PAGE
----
Clare Pettitt is Grace 2 Professor in the English Faculty at Cambridge University and a Fellow of Emmanuel College. She did her D.Phil. at Oxford University and taught at Oxford and Leeds before becoming Fellow and Director of Studies in English at Newnham College Cambridge. She moved to King’s College London in 2005 and spent seventeen years in the English Department there before taking up her current chair in Cambridge earlier this year. Her research is broadly on nineteenth-century literature and culture, across British, European and American contexts. Her work has been published in a wide range of periodicals including Nature and she reviews regularly for the Times Literary Supplement. She is the UK General Editor for the Studies in Nineteenth-Century Literature and Culture monograph series for Cambridge University Press. Her first book, Patent Inventions: Intellectual Property and the Victorian Novel (Oxford: Oxford University Press, 2004) was about concepts of authorship and mechanical invention in the nineteenth century, and her second, ‘Dr Livingstone, I Presume?’: Missionaries, Journalists, Explorers and Empire (London: Profile Books and Cambridge Mass.: Harvard University Press, 2007) examined a fraught moment in Anglo-American relations through an iconic meeting between two explorers in Africa. Serial Forms: The Unfinished Project of Modernity, 1815-1848 is the first book of a trilogy on the importance of seriality in the nineteenth century. It has won the North American Victorian Studies Association (NAVSA) Book Prize and the European Society for Periodicals Research (ESPRit) Book Prize. The second volume, Serial Revolutions 1848: Writing, Politics, Form came out last year, also with Oxford University Press.

“I am delighted that Serial Forms has won the Rose Mary Crawshay Prize. It is a great honour to have my work recognised by the British Academy and to take a place in the inspiring procession of women writers who have won the prize since 1916.

In Serial Forms I argue that seriality became dominant in the nineteenth century as a serial news culture and a stadial historicism developed together between 1815 and 1848. The book tracks the development of communications technologies and their impact on the ways in which time, history and virtuality are imagined. I wanted to put the works of canonical writers such as Scott, Byron, Dickens and Gaskell back into the messy print and performance culture in which they originally appeared, and to show how the insistent rhythm of the serial reorganised time, and recalibrated and rescaled the social. In the trilogy as a whole, I am looking for new ways of understanding the formal and aesthetic qualities of literary texts as fully participatory in their particular historical and political moment. That my project has been recognised by the award of this prize gives me enormous encouragement as I set to work on the third and final book in the series.

- Professor Clare Pettitt, August 2023

Previous winners

(The current convention is that one prize is awarded each year, but the list below shows that in the past there have often been two winners in a year)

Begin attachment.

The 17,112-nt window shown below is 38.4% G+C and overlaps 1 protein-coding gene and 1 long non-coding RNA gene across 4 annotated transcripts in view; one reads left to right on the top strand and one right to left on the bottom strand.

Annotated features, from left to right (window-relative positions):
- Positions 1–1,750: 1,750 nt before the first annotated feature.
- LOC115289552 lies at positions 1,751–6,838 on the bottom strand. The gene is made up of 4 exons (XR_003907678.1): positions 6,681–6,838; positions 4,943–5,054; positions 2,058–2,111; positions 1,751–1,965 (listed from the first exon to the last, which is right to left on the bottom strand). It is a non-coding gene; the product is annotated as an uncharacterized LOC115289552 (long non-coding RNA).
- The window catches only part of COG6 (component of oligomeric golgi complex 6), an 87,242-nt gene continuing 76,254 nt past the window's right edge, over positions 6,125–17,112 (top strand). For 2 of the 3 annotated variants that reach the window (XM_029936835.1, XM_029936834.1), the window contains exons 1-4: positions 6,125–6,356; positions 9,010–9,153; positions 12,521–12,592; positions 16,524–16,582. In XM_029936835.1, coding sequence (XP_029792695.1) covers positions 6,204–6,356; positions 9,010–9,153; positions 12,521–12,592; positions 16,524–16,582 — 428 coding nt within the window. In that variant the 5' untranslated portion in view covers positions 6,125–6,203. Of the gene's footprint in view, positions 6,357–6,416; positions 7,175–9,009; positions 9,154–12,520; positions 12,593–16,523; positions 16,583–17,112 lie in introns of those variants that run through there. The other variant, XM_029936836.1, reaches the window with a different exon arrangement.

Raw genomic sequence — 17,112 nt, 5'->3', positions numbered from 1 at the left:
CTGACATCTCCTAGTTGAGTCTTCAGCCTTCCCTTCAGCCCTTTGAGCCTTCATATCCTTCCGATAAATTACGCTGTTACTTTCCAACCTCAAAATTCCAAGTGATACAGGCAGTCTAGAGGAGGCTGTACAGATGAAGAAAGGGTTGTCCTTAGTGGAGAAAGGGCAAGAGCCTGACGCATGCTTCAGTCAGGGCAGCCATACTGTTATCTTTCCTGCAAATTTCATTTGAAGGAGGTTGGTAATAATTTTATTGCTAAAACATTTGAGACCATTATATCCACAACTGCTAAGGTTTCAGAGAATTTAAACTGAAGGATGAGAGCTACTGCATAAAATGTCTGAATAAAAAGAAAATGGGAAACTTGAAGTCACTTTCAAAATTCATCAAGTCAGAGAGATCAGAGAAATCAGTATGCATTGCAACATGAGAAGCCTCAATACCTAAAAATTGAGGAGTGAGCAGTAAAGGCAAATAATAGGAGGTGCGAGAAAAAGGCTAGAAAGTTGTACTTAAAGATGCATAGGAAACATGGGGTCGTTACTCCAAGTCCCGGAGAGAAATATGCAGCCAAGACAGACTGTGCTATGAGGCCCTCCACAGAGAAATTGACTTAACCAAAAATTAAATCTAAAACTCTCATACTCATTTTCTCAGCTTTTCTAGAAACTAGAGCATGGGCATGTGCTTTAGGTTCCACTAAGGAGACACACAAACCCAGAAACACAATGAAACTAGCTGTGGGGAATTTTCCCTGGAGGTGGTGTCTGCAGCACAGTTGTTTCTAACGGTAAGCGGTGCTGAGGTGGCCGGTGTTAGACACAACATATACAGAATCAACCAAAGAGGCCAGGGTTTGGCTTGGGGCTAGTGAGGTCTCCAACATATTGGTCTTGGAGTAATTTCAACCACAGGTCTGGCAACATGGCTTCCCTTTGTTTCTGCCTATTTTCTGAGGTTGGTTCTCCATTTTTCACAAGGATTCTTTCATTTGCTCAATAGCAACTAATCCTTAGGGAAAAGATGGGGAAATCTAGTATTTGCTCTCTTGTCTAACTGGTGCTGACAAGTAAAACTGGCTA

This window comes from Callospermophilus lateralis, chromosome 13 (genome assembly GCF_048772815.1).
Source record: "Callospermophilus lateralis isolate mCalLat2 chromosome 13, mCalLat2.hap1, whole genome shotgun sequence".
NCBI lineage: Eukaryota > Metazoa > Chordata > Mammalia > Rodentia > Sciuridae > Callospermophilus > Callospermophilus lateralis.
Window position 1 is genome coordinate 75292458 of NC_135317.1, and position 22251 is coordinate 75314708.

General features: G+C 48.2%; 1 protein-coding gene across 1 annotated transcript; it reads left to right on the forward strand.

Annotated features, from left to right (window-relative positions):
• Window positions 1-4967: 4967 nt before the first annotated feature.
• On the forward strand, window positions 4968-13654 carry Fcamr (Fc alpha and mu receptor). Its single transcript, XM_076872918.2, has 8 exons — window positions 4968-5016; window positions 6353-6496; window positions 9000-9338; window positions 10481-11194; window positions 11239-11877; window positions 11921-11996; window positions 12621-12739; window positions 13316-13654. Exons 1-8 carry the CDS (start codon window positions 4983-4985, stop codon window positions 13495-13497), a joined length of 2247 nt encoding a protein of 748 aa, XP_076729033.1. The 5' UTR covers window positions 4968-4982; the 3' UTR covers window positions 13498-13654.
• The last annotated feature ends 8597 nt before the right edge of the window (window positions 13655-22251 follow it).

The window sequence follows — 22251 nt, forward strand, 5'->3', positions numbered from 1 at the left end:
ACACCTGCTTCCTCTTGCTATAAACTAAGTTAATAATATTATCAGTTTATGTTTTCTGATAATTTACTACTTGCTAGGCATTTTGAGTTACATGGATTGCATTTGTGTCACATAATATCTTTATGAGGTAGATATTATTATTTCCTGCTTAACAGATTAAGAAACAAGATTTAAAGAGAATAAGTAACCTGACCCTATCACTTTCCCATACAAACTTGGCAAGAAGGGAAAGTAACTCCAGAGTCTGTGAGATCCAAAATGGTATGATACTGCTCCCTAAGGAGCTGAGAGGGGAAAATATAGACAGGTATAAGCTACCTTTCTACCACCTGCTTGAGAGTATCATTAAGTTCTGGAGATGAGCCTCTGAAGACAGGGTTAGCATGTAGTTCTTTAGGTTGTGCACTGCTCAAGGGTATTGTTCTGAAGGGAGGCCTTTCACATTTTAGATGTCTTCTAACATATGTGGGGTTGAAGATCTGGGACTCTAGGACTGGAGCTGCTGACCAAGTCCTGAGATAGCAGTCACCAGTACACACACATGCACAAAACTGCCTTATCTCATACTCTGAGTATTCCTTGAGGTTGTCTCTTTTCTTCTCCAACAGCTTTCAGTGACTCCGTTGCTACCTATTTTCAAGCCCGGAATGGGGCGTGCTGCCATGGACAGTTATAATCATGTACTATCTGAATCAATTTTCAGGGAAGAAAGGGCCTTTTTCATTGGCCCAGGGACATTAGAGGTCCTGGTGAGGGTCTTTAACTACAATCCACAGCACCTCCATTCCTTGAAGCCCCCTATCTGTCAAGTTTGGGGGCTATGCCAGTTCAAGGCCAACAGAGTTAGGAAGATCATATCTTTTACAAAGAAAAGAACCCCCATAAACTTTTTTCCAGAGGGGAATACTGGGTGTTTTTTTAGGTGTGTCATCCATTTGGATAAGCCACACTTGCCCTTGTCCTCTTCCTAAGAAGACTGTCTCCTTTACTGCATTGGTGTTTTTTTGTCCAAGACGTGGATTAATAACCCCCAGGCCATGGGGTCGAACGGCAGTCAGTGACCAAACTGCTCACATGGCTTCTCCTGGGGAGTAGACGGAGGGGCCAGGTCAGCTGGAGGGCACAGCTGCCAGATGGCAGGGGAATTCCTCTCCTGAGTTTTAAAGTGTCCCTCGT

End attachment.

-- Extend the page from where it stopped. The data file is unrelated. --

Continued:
2022 Dr Erica McAlpine for The Poet's Mistake (Princeton University Press, 2020)

2021 Dr Helen Moore for Amadis in English (Oxford University Press, 2020); and Professor Gillian Russell for The Ephemeral Eighteenth Century (Cambridge University Press, 2020)

2020 Professor Marion Turner for her book Chaucer: A European Life (Princeton University Press, 2019)

2019 Dr Marina MacKay for Ian Watt: the Novel and Wartime Critic (Oxford University Press, 2019)

2018  Professor Emma J. Clery for Eighteen Hundred and Eleven: Poetry, Protest and Economic Crisis (Cambridge University Press, 2017)

2017  Dr Kate Bennett for John Aubrey, Brief Lives with an Apparatus for the Lives of our English Mathematical Writers (Volume I & II) (Oxford University Press, 2015)

2016  Professor Lyndsey Stonebridge for The Judicial Imagination: Writing after Nuremberg (Edinburgh University Press, 2011)

2015  Professor Catherine Bates for Masculinity and the Hunt: Wyatt to Spenser (Oxford University Press, 2013); Professor Ankhi Mukherjee for What is a Classic? Postcolonial Rewriting and Invention of the Canon (Stanford University Press, 2014)

2014  Dr Hannah Sullivan for The Work of Revision (Harvard University Press, 2013)

2012  Professor Julie Sanders for The Cultural Geography of Early Modern Drama 1620-1650

2011  Professor Fiona Stafford for Local Attachments: The Province of Poetry (Oxford University Press)

2010  Dr Daisy Hay for Young Romantics (Bloomsbury)

2009  Frances Wilson for The Ballad of Dorothy Wordsworth (Faber); Professor Molly M Mahoood for The Poet as Botanist (Cambridge University Press)

2008  Dr Helen W Small for The Long Life (Oxford University Press)

2007  Dr Susan Oliver for Scott, Byron and the Politics of Cultural Encounter (Palgrave)

2006  Dr Rosalind Ballaster for Fabulous Orients: Fictions of the East in England 1662-1785 (Oxford University Press)

2005  Judith Farr with Louise Carter for The Gardens of Emily Dickinson (Harvard University Press); Dr Claire Preston for Thomas Browne and the Writing of Early Modern Science (Cambridge University Press)

2004  Dr Maud Ellmann for Elizabeth Bowen: The Shadow Across the Page (Edinburgh University Press); Dr Anne Stott for Hannah More: The First Victorian (Oxford University Press)

2003  Mrs Claire Tomalin for Samuel Pepys: The Unequalled Self (Penguin); Dr Jane Stabler for Byron, Poetics and History (Cambridge University Press)

2002  Professor Wendy Doniger for The Bedtrick: Tales of Sex and Masquerade (University of Chicago Press); Professor Kate Flint for The Victorians and the Visual Imagination (Cambridge University Press)

2001  Dr Annette Peach for Portraits of Byron (reprinted from the Walpole Society Volume LXII); Dr Lucy Newlyn for Reading, Writing, and Romanticism: The Anxiety of Reception (Oxford University Press)

2000  Marina Warner for No Go the Bogeyman: Scaring, Lulling and Making Mock (Chatto and Windus; Vintage); Joanne Wilkes for Lord Byron and Madame de Staël: Born for Opposition (Ashgate)